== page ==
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Are you ready to visit with one of our interventional radiologist physicians to discuss whether uterine fibroid embolization (UFE) may be a good treatment option for your uterine fibroids?

If you’re like most women, you’ve probably already done some research into UFE.  Feeling prepared to discuss UFE with one of our interventional radiologist physicians can help eliminate some of the stress you may be experiencing. The questions/answers listed below are a good start to helping you understand why UFE is often recommended for the treatment of uterine fibroids, as well as to help you understand the benefits and risks.


How Does UFE Work?

Uterine fibroid embolization is typically an outpatient procedure performed under moderate (conscious) sedation. A catheter inserted through the groin or wrist is used to select the uterine arteries, and tiny particles are administered into the uterine arteries through the catheter to diminish the blood supply to the fibroids, thus causing them to shrink. Shrinkage of the fibroids then leads to improvement in or resolution of your symptoms.

How Long Does It Take?

Uterine fibroid embolization typically takes approximately 90 minutes.

Will I Go Under Anesthesia?

No. Uterine fibroid embolization is performed under moderate (conscious) sedation.

Will I Have To Stay In The Hospital?

Uterine fibroid embolization is typically an outpatient procedure, and most patients go home the same day as their procedure.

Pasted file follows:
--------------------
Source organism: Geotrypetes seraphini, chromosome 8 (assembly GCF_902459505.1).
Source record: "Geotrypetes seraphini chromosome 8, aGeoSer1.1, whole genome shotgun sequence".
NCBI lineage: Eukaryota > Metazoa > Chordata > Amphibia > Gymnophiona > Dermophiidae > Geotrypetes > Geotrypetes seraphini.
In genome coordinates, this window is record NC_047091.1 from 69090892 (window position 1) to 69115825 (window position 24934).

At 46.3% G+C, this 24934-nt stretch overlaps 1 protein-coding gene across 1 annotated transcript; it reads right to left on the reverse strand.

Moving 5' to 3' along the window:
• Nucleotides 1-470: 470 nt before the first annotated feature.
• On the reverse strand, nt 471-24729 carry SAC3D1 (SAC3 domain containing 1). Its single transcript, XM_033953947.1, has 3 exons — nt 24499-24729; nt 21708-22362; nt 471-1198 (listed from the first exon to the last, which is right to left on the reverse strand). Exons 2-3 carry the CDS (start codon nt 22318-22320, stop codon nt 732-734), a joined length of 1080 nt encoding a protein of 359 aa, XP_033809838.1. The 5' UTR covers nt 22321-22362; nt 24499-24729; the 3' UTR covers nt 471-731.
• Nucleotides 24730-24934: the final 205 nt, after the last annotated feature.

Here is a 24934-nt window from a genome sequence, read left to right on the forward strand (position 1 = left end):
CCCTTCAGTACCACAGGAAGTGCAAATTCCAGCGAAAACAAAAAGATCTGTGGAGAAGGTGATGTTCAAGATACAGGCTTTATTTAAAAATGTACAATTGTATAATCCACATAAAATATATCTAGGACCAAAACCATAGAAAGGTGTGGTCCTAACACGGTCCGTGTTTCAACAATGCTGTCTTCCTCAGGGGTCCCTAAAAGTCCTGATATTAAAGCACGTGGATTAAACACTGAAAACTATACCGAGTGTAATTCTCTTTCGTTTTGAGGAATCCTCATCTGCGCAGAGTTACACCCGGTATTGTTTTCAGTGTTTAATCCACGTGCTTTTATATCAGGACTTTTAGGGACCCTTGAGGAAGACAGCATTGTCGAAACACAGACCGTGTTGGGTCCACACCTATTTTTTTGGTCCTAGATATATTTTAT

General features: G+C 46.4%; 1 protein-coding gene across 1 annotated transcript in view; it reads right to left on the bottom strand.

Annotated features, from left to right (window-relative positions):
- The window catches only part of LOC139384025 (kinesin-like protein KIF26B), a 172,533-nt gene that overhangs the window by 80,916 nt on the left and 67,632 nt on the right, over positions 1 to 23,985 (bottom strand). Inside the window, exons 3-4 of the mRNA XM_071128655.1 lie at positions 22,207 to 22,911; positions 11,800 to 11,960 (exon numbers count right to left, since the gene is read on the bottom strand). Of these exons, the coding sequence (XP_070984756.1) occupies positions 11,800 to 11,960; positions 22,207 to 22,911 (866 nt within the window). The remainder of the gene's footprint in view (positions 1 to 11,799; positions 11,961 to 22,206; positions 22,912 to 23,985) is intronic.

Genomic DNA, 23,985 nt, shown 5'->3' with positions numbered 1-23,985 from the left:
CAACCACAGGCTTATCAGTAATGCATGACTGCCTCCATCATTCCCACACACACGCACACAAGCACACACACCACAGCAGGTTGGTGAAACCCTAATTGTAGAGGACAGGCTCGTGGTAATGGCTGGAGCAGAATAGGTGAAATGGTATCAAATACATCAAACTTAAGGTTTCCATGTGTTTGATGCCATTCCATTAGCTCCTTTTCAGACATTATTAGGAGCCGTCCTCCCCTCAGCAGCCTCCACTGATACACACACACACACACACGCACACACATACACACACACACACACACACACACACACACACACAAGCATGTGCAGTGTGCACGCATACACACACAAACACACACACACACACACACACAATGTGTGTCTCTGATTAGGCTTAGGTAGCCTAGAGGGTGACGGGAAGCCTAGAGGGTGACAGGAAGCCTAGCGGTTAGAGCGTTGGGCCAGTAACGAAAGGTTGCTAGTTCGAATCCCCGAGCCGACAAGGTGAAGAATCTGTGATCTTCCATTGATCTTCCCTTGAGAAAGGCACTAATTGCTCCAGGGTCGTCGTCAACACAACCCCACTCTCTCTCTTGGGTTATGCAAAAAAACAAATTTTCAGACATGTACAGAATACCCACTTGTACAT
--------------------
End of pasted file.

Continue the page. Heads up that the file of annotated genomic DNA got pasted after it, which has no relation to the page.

How Long Is The Normal Recovery Period?

Most patient are typically fully recovered from this procedure and feel back to their baseline after approximately 10 days.

Will My Fibroids Come Back?

The only way to definitively get rid of uterine fibroids is by hysterectomy. After menopause, fibroids will shrink on their own owing to changes in hormone levels. Most patients treated with uterine artery embolization get good resolution of their fibroid-related symptoms without return of these symptoms secondary to return of fibroids. However, because uterine fibroid embolization doesn’t remove the uterus, there is the possibility of formation of new fibroids or growth of treated fibroids after the procedure. This is uncommon but is more common if the procedure is performed when the patient is younger and has a longer period of time until menopause.

How Successful Is UFE?

Uterine fibroid embolization is successful in approximately 90% of patients, especially if the main symptom is heavy bleeding.

What Have Your Previous Patients Said About It?

Most patients are quite happy with the results of the uterine fibroid embolization. The most common immediate post-procedure side effect is crampy pelvic pain which usually resolves within 24 hours.

How Many Procedures Have You Performed?

I have performed dozens of uterine fibroid embolizations throughout fellowship training and in practice.

Side Effects Or Complications After UFE

The most common post-procedure side effect is crampy pelvic pain which usually resolves within 24 hours. Some patients may experience post-embolization syndrome a few days after the procedure, symptoms of which may include low-grade fever and fatigue. Complications include bleeding, infection, arterial injury, and non-target embolization.